Instant Play Collaboration Games

Let’s start with the games that kicked off everything – the original Innovation Games® from the book. Then you can scroll down and find other collaboration games that have been created on the amazing Conteneo platform.

Prune the Product Tree

This game can be played in a number of ways. Prior to inviting players, the facilitator can add apples to the tree to label them to represent an existing product roadmap – each apple is a feature on the roadmap or a project in a program. Ask players to move the apples or delete them in order to shape the roadmap. You may reserve some apples to allow them to add new ideas. You can also use the tree to show time. For example, low hanging fruit is “sooner” in time and fruit place high in the canopy is “later” in time. Consider using the roots to show ideas that are related to infrastructure and again, time can be shown based on placement. Roots closer to the surface are sooner, and roots deeper in the ground are later. Think about how you may want to use red apples vs yellow apples – you may want to use them to distinguish between feature or program types. You may want to use the bananas to allow players to add really big or crazy ideas that are outside of what may be considered “safe” or normal ideas.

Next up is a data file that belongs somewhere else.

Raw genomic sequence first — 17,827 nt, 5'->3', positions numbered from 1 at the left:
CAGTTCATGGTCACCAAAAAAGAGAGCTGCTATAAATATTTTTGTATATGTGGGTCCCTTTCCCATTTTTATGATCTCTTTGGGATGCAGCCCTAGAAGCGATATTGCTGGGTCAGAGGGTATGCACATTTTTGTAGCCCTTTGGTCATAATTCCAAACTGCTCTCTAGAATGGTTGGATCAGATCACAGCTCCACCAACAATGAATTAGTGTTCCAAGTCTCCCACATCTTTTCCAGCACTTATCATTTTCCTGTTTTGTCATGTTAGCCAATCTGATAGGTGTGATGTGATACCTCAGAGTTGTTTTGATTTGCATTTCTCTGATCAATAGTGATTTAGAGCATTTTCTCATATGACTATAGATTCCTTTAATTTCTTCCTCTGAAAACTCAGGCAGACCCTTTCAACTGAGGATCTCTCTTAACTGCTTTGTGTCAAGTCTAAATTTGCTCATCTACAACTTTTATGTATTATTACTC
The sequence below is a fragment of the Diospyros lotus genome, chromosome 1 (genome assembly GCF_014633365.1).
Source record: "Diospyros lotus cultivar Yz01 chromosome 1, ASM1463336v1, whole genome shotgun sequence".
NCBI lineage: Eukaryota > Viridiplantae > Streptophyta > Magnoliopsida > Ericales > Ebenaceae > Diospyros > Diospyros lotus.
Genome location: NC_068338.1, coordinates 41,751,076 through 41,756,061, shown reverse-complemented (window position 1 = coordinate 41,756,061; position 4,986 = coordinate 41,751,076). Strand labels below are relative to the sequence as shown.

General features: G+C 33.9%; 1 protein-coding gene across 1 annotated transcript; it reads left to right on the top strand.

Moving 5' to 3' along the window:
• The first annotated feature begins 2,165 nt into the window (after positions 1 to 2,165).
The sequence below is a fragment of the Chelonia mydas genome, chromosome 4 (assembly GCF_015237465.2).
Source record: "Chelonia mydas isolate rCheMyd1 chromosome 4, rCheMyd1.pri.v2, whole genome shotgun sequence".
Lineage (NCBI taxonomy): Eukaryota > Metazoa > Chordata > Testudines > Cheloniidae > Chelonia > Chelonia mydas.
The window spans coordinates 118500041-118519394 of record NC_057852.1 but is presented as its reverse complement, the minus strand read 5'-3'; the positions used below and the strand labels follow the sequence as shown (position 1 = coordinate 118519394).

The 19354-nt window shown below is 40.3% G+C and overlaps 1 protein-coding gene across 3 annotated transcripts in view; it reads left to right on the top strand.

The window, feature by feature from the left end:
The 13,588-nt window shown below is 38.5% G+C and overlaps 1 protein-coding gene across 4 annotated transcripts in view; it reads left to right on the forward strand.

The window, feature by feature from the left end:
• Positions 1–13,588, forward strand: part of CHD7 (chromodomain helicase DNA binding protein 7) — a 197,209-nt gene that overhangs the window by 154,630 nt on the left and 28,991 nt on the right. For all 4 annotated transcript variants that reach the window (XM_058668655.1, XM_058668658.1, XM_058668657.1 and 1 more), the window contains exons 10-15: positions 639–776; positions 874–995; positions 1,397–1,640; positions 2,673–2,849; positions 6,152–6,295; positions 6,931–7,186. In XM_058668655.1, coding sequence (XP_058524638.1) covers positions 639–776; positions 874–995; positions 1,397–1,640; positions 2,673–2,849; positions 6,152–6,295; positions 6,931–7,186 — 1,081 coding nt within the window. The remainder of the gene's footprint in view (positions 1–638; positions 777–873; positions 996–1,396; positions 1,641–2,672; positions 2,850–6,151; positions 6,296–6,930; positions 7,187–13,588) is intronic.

Prune the Product Tree

This is another version of the game, but this one includes rotten apples that can help you identify what you might want to fix in the future.

Speed Boat

This game can be played with colleagues or customers and is designed to understand problems and issues. The first step is to define what the boat represents; typically your product or service offering, a process or even a role or job function. Ask your players to use the anchors to identify problems, things that hold them back, or “drag”. Remind them that the deeper the anchor, the worse the problem.

Sail Boat for Retrospectives

This is a framework to help teams improve their processes by categorizing their feedback as tools, processes and other.

Bang-for-the-Buck

See the post on Tastycupcakes.com and Scott Sehlhort’s post for more info on how to play.

Objective: Collaboratively rank a project backlog based on estimated value and estimated cost
How to play: Lightbulbs represents the projects to prioritize. The y-axis is the value of an epic or story and the x-axis is the cost. Players responsible for assessing the value provided by a project focuses on getting the light bulbs in the right place vertically, while players responsible for understanding the costs puts each project in the right place horizontally.

Here is the HTML code for you to post on your site.

Cover Story Game

We’ve collaborated with the Gamestorming team on this game, based on work by The Grove.

Objective: Think expansively around an ideal future state for the organization; it’s an exercise in visioning
How to play: Suspend all disbelief and envision a future state so stellar that it landed your organization on the cover of a well-known magazine. See the Gamestorming post for complete details.

Here is the HTML code for you to post on your site.